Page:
Heat Events and Health Burden in the Tropics Because of Global Warming

Heat events are increasing at an alarming rate and are one of the direct impacts of climate change. Human’s physiological response to heat events depends not only on temperature, but also on humidity, wind, radiation, and the clothing pattern and working condition of the person exposed to the extreme heat. Therefore, the mortality and morbidity burden of heat events can vary across the tropics depending on the local and socio-demographic conditions. One limitation of the current knowledge on heat waves and heat wave warnings is that they are derived from data in temperate zones, rather than the more unpredictable, tropical environments.

We plan to model the heat exchange between the human body and the surrounding environment and how it is influenced by climatic factors. This will enable us to understand the potential benefits on human health of various early intervention methods. To understand this, we will examine health and climate data from India and Australia to develop a heat mortality model. Furthermore, we expect to project the health burden attributable to heat events under various climate change scenarios for the two countries.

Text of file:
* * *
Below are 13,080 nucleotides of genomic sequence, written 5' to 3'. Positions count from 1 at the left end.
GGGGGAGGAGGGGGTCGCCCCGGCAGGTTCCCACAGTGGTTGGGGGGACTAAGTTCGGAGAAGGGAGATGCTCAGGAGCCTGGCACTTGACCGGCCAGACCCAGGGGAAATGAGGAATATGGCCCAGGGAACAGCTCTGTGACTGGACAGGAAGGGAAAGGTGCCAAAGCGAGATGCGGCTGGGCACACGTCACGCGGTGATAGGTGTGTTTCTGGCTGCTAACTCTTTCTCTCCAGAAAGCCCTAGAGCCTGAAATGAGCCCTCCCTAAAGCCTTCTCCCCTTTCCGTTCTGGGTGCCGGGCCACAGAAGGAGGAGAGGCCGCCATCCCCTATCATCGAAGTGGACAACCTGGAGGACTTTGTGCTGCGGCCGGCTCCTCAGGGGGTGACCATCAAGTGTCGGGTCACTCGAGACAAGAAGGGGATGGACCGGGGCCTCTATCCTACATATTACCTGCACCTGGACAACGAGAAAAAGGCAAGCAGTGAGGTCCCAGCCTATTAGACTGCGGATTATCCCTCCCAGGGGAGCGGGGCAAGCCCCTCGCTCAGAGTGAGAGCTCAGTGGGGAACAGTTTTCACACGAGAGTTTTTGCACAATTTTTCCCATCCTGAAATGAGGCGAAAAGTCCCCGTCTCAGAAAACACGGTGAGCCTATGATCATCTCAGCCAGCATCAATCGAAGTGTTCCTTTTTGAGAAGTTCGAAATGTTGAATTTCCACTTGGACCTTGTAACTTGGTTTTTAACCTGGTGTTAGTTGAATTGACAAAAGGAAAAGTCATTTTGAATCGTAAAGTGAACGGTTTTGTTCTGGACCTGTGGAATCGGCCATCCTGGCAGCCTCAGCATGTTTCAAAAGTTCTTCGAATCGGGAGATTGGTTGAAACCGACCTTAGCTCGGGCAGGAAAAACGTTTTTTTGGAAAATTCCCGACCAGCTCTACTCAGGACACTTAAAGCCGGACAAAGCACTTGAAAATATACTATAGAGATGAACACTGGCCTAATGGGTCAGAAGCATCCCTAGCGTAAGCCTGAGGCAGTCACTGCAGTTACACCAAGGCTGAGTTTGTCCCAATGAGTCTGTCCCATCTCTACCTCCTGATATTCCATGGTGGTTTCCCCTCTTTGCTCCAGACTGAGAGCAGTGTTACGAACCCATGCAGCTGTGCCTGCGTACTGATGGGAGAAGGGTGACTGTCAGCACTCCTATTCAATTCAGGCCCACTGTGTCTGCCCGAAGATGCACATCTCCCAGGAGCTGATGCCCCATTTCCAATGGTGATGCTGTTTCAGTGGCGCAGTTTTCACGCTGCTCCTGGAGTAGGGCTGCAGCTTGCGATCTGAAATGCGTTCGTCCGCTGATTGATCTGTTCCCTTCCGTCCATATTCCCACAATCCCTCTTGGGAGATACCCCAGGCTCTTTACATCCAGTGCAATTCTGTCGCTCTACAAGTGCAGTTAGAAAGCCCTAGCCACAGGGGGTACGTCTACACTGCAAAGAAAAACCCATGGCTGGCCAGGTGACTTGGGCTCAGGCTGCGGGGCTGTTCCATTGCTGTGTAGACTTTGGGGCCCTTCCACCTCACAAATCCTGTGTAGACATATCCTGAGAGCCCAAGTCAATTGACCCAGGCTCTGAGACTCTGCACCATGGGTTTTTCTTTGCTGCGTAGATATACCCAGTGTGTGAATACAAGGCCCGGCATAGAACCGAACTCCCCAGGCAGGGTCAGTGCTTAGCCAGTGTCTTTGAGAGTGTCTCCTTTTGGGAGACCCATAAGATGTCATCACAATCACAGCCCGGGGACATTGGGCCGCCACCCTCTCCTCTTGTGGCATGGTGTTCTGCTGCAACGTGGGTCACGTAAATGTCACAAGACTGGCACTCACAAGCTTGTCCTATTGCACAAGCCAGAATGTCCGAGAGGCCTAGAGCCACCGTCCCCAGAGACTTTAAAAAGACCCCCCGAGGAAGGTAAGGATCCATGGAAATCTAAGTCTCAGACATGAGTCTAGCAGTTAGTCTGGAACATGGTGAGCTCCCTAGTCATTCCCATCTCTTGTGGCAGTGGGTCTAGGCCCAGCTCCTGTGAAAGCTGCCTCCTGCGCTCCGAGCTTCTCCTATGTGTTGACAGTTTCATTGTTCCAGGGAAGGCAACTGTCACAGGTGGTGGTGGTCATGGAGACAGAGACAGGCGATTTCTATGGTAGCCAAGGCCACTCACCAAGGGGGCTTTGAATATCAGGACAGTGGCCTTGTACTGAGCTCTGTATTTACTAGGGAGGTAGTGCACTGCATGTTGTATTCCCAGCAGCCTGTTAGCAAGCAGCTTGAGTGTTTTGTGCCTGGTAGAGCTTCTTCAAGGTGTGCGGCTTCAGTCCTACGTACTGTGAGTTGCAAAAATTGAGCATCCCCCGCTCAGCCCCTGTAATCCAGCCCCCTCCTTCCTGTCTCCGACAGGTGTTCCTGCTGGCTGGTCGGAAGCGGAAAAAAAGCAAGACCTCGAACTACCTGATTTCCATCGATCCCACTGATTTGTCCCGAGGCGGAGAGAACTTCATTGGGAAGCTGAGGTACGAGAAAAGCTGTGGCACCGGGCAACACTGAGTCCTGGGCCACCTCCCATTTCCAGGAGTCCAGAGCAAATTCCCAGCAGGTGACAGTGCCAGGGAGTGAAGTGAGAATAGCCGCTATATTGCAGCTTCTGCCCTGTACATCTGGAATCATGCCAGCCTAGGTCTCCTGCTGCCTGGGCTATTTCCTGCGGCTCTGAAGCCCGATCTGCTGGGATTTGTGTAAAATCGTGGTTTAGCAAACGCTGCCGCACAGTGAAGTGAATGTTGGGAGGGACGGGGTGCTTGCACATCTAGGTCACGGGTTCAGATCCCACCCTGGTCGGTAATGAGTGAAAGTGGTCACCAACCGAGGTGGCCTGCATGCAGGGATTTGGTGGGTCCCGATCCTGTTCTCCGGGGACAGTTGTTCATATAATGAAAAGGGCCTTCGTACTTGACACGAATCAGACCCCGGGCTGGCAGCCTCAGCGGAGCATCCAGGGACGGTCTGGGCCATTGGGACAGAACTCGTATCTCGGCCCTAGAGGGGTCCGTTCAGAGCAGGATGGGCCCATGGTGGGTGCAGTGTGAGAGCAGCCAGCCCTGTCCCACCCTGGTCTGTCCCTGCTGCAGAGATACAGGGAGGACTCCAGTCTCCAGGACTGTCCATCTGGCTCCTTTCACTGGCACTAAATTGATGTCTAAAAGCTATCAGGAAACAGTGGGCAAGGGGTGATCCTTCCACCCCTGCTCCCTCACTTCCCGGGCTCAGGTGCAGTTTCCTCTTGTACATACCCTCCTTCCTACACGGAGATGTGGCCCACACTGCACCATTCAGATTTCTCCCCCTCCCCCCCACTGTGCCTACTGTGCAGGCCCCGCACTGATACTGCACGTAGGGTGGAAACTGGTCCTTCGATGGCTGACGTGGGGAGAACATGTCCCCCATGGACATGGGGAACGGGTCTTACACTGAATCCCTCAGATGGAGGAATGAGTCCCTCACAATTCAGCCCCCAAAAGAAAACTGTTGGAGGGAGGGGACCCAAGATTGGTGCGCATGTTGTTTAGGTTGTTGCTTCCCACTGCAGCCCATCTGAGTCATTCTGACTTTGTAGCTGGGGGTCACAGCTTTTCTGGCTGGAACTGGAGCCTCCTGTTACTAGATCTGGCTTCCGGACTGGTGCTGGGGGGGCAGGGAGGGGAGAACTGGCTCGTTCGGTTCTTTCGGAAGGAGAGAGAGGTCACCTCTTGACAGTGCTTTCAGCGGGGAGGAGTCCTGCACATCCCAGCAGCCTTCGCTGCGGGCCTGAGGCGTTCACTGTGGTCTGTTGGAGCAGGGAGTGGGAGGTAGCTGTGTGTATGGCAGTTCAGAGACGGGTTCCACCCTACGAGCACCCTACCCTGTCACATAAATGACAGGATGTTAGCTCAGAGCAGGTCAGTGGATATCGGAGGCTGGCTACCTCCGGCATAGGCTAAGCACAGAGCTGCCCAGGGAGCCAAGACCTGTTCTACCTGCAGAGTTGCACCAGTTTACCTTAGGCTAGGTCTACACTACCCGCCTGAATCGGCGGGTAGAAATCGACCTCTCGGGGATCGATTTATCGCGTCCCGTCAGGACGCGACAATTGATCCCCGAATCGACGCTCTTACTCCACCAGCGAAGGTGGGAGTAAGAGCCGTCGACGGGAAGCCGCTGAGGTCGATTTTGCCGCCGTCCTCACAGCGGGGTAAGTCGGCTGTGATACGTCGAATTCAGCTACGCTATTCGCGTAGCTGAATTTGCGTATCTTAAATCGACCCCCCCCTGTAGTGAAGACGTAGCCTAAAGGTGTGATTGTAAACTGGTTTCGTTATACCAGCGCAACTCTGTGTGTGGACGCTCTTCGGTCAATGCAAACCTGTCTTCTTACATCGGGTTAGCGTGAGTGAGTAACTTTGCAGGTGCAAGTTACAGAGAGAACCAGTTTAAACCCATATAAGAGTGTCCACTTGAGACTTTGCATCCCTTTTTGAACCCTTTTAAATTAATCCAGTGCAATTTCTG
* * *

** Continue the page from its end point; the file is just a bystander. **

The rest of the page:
A range of questions will be asked to understand the different heat types in the tropics and subtropics. There will be a range of different tropical heat data collected as these have been flagged as potential pathways that the heat-health connection differs from temperate zones. These include smaller day shifts, longer days in the 98th percentile of extreme heat days, high night-time temperatures, and high humidity. These initial studies will use existing data from the Bureau of Meteorology and other Health Services. This project will follow on from conclusions in the recent UQ paper ‘Impact of low-intensity heat events on mortality and morbidity in regions with hot, humid summers: a scoping literature review’.

Project members

Vineetha Vincent

PhD Candidate (UQ-IITD)

A/Prof Nicholas Osborne

Theme Leader, Environmental Health Epidemiology